In a study led by Bruno Levecke, a parasitologist at Ghent University and collegues at the Royal Zoological Society of Antwerp show that zoo’s are a hot bed for interspecies transmission of certain parasites including Blastocystis hominis.
A relatively mild disease, Blastocystis hominis was present in two-thirds of zookeepers and up to 82% of certain zoo animals.
The parasite was found not only in humans, but also monkeys, elephants, and kangaroos among others.
The study looked at zoos in Australia, Amsterdam and Antwerp. Fecal samples were collected and examined from zoo employees and animals.
Blastocystis hominis has been a confusing organism for many years, first considered yeast but now a multicellular protest.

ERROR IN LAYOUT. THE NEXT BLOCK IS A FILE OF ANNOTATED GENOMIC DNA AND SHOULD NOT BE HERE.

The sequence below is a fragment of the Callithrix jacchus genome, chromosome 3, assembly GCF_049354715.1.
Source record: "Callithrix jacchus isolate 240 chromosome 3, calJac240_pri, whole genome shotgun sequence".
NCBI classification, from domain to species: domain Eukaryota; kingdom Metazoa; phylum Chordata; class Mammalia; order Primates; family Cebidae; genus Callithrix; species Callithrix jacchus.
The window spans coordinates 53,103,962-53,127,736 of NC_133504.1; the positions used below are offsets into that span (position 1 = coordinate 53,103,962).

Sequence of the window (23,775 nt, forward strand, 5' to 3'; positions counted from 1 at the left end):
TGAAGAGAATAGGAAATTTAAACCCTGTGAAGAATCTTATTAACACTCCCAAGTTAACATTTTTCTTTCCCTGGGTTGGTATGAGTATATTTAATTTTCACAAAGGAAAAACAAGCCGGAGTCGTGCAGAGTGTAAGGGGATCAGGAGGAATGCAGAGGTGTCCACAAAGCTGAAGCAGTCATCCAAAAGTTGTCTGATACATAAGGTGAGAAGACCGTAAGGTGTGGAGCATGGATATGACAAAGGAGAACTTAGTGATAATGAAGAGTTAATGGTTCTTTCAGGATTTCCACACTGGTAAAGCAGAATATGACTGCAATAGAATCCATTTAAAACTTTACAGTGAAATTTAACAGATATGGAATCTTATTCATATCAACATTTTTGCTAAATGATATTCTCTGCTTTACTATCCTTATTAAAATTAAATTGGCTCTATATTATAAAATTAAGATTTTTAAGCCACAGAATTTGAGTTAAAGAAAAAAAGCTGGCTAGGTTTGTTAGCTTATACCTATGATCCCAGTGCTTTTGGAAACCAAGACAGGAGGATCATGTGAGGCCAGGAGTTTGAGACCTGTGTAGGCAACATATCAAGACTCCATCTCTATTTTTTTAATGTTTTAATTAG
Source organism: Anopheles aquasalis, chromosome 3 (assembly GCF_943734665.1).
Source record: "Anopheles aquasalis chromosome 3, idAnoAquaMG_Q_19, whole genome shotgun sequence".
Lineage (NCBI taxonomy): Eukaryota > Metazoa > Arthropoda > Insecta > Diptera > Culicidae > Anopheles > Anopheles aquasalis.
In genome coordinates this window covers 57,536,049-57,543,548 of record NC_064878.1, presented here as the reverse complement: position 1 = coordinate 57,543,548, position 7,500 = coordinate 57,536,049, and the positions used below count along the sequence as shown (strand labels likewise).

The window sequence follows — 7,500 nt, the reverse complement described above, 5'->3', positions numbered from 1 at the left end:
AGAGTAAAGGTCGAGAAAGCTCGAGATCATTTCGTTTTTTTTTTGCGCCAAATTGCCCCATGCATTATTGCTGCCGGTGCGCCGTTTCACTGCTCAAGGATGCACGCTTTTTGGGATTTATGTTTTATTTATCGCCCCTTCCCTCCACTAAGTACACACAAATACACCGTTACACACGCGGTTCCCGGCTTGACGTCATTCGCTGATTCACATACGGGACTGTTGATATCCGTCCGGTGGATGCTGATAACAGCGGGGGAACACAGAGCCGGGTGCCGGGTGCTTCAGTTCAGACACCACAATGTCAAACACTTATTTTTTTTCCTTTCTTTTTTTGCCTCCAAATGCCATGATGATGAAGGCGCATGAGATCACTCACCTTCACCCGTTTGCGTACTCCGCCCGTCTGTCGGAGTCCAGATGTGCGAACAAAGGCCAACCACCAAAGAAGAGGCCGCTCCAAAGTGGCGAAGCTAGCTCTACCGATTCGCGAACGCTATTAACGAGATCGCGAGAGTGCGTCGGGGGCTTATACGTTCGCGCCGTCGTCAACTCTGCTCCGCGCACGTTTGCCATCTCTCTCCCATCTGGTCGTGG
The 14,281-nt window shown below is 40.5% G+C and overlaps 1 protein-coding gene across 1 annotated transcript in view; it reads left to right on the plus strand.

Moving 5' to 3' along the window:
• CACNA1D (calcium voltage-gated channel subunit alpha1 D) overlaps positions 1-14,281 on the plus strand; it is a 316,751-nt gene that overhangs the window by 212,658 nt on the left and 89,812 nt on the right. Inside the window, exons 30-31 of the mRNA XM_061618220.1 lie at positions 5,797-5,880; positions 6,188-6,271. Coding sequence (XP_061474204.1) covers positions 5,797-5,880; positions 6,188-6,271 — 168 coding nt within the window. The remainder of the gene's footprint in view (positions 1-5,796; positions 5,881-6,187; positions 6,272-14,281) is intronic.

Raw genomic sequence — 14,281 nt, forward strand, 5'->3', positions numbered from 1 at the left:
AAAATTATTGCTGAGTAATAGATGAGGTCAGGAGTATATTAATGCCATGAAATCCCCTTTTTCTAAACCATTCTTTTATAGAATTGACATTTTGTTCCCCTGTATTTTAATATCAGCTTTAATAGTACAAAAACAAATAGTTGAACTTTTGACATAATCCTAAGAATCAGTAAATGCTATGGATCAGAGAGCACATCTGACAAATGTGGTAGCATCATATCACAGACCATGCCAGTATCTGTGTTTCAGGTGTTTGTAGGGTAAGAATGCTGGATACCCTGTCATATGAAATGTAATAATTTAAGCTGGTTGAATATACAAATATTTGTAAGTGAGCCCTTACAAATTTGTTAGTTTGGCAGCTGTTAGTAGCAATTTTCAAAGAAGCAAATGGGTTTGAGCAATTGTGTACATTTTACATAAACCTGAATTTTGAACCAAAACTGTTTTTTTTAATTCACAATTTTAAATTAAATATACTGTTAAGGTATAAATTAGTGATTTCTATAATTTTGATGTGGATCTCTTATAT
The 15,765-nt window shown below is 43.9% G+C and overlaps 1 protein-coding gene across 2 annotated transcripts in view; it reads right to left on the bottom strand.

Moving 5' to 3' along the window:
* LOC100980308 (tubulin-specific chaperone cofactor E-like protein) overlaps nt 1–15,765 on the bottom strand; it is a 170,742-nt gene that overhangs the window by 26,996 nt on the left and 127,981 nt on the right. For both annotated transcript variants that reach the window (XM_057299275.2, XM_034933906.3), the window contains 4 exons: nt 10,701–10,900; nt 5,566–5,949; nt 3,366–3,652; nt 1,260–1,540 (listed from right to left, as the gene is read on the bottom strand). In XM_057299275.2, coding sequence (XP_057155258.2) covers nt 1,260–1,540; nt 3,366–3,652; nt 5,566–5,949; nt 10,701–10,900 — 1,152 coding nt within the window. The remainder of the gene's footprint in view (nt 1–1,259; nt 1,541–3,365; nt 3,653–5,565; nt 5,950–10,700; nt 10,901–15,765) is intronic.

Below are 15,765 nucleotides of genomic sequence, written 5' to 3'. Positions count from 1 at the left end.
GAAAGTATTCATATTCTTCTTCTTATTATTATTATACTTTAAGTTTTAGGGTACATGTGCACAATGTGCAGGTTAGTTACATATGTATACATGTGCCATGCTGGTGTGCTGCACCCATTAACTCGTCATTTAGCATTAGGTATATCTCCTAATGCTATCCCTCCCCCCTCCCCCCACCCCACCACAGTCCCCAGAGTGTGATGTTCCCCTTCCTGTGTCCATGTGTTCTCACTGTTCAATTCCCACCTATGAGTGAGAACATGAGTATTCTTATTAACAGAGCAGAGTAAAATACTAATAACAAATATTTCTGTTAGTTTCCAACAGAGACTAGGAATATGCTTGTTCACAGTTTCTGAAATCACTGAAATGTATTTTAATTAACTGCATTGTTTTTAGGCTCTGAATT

Disease is transmitted through contaminated food and water. It is believed, according to the researchers that animals sharing an area probably transmit the parasite to one another.
They go on to say that the zookeepers are getting infected by cleaning these living areas in the zoo.
Symptoms in humans, if present include watery diarrhea, abdominal pain, anal itching, and excessive gas.
Knowing this information concerning the animal to human transmission is important because other bacterial and parasitic infections like giardiasis could also transmitted this way.
Zookeepers need to practice very good handwashing and the use of gloves when working in zoo enclosures will help prevent transmission.